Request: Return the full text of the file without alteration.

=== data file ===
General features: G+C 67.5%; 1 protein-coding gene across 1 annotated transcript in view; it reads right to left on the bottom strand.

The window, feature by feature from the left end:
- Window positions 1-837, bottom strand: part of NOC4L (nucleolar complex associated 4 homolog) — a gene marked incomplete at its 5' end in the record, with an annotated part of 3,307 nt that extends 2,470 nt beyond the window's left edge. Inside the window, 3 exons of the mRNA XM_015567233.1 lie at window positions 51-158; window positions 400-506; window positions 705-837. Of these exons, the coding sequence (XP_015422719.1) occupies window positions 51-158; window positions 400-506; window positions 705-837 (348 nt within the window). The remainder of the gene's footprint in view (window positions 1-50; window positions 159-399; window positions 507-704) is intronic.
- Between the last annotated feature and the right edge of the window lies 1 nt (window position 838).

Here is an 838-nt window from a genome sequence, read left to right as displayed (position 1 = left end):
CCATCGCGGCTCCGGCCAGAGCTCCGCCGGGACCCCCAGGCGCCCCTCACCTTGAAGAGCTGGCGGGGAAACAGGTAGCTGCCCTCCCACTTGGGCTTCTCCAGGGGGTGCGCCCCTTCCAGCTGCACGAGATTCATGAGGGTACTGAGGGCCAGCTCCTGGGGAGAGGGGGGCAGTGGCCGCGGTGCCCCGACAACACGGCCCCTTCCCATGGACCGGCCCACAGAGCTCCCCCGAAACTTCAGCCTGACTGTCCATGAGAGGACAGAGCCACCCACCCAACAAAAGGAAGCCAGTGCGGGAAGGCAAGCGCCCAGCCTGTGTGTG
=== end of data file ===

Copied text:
General features: G+C 67.5%; 1 protein-coding gene across 1 annotated transcript in view; it reads right to left on the bottom strand.

The window, feature by feature from the left end:
- Window positions 1-837, bottom strand: part of NOC4L (nucleolar complex associated 4 homolog) — a gene marked incomplete at its 5' end in the record, with an annotated part of 3,307 nt that extends 2,470 nt beyond the window's left edge. Inside the window, 3 exons of the mRNA XM_015567233.1 lie at window positions 51-158; window positions 400-506; window positions 705-837. Of these exons, the coding sequence (XP_015422719.1) occupies window positions 51-158; window positions 400-506; window positions 705-837 (348 nt within the window). The remainder of the gene's footprint in view (window positions 1-50; window positions 159-399; window positions 507-704) is intronic.
- Between the last annotated feature and the right edge of the window lies 1 nt (window position 838).

Here is an 838-nt window from a genome sequence, read left to right as displayed (position 1 = left end):
CCATCGCGGCTCCGGCCAGAGCTCCGCCGGGACCCCCAGGCGCCCCTCACCTTGAAGAGCTGGCGGGGAAACAGGTAGCTGCCCTCCCACTTGGGCTTCTCCAGGGGGTGCGCCCCTTCCAGCTGCACGAGATTCATGAGGGTACTGAGGGCCAGCTCCTGGGGAGAGGGGGGCAGTGGCCGCGGTGCCCCGACAACACGGCCCCTTCCCATGGACCGGCCCACAGAGCTCCCCCGAAACTTCAGCCTGACTGTCCATGAGAGGACAGAGCCACCCACCCAACAAAAGGAAGCCAGTGCGGGAAGGCAAGCGCCCAGCCTGTGTGTG